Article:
Valerio is a freelance food writer, editor, researcher and cook. He grew up in his parent's Italian restaurants covered in pizza flour and drinking a Shirley Temple a day. Since, he's worked as a cheesemonger in New York City and a paella instructor in Barcelona. He now lives in Berlin, Germany where he's most likely to be found eating shawarma.


Charlie S. April 25, 2021
I adore Spanish Smoked Paprika, I like to sprinkle it rather heavily on shrimp along with a bit of Old Bay, then sauté in a little bacon fat along with an ample amount of rough chopped garlic, stir in a squirt of Kikkoman Soy Sauce and a dash of ketchup and serve with grits or rice. My son-in-law can't get enough of this simple recipe.
Julieb October 7, 2020
I love them all, but smoked is especially special. Try it on popcorn!
Charlie S. April 25, 2021
On popcorn! What a splendid idea. In Guam many sprinkle their popcorn with Tabasco Sauce.
MalliG March 7, 2018
I used half sweet, half hot - it was a terrific balance. Have never done that before, always used one or the other. Now I know - together they are great!
Smaug March 7, 2018
Actually, I believe that all Spanish paprika- plain, smoked or hot, is called pimenton. As a gardener, I have grown at least half a dozen peppers sold as "the" paprika pepper- they were all pretty good.
amysarah March 7, 2018
There are actually several types of 'sweet' paprika in Hungary - much more flavorful than the ubiquitous American version, used primarily for color. It has a distinct, complex, earthy taste. Also, as far as I know (Hungarian family) - hot paprika is used in moderation in Hungarian cooking, enough to add a subtle kick but not, as suggested here, as the dominant flavor (certainly not in classic goulash.) Re smoked paprika - I love the stuff, and it might be tasty in goulash, but it's a Spanish flavor. I'm sure Pimenton is available in Budapest these days - just like Balsamic vinegar is available in Tokyo - but it's not traditionally Hungarian.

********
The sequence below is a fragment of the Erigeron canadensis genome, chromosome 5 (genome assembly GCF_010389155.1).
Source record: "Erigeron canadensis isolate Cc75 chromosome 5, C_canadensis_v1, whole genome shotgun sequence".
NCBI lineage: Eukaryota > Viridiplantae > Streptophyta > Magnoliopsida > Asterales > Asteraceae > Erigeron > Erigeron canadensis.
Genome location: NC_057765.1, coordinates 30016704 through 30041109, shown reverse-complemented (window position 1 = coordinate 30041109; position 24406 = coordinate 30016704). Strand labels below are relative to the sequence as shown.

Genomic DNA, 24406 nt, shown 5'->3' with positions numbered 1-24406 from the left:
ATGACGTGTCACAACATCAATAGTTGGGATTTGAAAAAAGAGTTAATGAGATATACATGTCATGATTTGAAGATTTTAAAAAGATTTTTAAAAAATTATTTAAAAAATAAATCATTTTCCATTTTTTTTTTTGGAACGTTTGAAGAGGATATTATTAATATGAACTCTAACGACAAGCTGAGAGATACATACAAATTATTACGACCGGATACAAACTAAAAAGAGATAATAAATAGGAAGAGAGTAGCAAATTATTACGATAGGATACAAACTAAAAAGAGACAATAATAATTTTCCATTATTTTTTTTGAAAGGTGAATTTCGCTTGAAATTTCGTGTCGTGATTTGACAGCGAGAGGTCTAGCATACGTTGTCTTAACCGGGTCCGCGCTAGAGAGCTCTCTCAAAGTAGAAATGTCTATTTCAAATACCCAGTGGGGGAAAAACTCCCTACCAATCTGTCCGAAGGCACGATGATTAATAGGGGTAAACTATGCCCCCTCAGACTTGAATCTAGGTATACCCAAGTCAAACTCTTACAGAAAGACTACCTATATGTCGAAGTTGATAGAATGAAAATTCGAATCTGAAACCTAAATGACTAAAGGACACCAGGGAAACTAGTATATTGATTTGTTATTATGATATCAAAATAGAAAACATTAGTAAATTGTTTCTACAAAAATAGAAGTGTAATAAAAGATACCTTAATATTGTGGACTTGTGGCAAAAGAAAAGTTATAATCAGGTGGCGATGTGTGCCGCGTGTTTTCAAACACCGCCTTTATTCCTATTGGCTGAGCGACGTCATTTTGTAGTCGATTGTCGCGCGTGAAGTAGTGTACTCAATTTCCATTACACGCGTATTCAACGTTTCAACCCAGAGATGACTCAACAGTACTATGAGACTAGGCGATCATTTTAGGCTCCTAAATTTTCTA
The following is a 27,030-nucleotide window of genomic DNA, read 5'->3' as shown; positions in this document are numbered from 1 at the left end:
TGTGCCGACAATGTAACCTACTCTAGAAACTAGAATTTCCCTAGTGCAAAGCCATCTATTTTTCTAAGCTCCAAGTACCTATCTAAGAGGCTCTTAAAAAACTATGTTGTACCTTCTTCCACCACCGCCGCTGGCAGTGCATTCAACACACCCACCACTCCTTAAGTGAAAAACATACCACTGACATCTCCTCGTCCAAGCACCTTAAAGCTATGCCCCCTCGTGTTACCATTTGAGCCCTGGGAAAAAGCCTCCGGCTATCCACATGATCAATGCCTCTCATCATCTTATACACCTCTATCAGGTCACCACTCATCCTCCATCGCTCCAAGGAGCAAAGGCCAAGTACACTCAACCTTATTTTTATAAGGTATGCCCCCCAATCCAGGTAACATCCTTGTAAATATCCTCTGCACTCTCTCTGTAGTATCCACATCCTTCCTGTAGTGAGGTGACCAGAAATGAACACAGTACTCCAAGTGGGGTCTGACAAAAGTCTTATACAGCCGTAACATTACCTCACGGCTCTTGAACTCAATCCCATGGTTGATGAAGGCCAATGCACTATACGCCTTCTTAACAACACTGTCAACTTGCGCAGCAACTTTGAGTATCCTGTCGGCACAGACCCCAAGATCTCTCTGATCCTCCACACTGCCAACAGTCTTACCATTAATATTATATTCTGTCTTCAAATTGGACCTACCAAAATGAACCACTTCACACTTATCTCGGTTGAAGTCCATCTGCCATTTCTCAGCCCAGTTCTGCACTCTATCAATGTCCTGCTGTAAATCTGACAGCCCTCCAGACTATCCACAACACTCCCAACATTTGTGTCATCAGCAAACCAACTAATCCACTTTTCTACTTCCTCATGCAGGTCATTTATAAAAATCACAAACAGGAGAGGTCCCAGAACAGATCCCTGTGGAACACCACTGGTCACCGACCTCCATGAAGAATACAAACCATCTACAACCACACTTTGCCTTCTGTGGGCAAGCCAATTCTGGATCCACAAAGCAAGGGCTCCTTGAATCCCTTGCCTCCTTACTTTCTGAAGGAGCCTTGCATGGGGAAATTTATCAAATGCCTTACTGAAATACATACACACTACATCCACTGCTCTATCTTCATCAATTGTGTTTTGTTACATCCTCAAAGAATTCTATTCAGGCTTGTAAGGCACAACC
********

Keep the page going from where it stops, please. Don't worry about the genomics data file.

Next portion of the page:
amysarah March 7, 2018
Just realized I typed 'goulash' while thinking 'paprikash'...oh well, point remains the same.
arcane54 March 7, 2018
I grow paprika peppers and the taste is just amazing! I hoard it for recipes that are all about the paprika - like chicken paprikash. So worth the work!
Smaug October 28, 2018
I've grown several different peppers claiming to be "the" paprika pepper", and there are more; also a lot of paprikas are blends.. Some argue that "pimenton" is not paprika, but the term is pretty elastic- there are actually many variations in places where it is widely used.
Chris March 6, 2018
which one is my fave? that's a trick question because i love all three and have to make sure i pick the correct one for the dish i'm cooking at the time. first time i had smoked paprika on hand i was sprinkling it on just about everything, and not always with positive results. blending two or even all three can be interesting if done carefully. regardless, i can't ever seem to have too much paprika.
MalliG March 6, 2018
Just made chicken paprikash with a blend of sweet and hot paprika from my last visit to Budapest. Definitely the way to go! Recipe said you could use smoked - don't think so!